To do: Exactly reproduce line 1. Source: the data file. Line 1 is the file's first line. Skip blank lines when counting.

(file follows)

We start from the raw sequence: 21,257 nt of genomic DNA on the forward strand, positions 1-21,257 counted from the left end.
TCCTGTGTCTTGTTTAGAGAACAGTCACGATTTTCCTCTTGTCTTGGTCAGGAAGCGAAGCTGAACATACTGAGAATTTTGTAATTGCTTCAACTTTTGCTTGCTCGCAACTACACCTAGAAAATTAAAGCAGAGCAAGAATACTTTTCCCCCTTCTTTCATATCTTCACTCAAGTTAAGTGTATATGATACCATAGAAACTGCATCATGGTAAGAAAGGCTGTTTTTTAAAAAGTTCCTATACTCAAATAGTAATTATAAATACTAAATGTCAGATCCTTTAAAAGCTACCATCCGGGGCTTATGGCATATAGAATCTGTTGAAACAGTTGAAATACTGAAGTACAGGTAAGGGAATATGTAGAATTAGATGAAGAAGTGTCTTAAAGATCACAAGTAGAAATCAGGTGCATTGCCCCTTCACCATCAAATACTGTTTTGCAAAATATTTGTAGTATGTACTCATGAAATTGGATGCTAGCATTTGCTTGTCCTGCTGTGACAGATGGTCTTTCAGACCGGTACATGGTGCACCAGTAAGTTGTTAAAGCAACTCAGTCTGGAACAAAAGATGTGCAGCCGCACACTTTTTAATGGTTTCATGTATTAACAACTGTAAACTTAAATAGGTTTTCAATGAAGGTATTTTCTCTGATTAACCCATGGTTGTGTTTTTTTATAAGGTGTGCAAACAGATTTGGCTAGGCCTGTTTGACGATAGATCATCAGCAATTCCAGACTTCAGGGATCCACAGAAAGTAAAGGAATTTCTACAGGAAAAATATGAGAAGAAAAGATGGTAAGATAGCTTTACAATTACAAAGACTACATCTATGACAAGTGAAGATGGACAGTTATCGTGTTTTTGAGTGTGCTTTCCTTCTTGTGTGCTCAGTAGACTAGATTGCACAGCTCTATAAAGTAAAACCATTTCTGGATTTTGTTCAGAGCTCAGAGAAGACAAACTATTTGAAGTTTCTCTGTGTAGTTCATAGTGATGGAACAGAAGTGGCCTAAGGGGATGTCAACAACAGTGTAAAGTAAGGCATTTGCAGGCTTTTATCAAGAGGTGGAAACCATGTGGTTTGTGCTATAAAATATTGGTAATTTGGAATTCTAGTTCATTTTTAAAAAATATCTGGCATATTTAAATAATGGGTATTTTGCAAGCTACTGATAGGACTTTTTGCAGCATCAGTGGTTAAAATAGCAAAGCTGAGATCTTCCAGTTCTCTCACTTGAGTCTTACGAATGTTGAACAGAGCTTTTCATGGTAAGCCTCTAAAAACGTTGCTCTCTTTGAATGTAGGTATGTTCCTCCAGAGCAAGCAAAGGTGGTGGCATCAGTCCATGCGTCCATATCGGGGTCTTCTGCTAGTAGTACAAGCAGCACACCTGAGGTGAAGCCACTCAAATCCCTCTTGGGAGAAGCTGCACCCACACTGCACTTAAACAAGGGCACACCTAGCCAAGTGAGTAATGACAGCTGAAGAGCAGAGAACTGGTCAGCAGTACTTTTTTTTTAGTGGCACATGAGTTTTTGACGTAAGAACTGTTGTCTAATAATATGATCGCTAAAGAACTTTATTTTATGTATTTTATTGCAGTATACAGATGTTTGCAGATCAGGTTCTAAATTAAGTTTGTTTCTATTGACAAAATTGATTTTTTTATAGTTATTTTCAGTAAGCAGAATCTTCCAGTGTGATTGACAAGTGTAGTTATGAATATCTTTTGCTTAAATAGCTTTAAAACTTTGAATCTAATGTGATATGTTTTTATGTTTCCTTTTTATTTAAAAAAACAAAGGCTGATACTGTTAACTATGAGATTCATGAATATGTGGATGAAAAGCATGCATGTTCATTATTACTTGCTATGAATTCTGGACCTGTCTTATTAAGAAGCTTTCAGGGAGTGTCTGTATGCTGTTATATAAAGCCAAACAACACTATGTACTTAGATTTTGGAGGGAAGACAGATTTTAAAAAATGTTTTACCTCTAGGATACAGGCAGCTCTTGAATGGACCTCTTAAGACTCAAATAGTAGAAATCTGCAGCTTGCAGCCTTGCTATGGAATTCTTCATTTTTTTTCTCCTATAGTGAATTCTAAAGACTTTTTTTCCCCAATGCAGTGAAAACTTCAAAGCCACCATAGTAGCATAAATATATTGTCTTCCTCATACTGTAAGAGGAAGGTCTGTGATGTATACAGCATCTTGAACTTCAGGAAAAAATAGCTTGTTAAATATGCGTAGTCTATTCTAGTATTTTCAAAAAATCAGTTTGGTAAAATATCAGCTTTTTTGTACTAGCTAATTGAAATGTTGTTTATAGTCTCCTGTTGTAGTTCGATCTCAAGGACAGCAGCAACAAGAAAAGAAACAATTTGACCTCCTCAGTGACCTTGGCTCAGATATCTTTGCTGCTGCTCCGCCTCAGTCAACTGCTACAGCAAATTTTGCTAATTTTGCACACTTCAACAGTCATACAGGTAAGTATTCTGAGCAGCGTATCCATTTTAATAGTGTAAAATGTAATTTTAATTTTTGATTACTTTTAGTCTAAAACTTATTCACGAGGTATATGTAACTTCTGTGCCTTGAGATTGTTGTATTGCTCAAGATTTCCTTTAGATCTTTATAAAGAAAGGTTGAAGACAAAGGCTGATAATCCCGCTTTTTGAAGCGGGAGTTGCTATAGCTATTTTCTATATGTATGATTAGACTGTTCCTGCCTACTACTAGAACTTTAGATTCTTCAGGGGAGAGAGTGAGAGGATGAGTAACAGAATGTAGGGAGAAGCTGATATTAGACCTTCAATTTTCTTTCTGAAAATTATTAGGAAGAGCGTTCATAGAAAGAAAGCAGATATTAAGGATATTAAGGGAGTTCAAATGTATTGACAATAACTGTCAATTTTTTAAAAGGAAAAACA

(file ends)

We start from the raw sequence: 21,257 nt of genomic DNA on the forward strand, positions 1-21,257 counted from the left end.